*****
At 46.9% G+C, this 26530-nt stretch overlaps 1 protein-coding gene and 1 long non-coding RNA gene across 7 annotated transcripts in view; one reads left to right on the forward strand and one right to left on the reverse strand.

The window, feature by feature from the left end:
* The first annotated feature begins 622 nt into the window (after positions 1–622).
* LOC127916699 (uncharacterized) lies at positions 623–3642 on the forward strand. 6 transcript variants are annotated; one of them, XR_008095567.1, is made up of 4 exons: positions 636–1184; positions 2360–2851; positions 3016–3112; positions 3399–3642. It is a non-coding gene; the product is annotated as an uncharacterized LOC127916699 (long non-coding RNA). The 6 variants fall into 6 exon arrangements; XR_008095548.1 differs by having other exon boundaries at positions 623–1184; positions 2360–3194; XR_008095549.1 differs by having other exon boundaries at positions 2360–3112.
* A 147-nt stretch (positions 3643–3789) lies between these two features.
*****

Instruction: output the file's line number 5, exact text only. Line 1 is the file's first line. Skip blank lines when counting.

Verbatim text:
* A 147-nt stretch (positions 3643–3789) lies between these two features.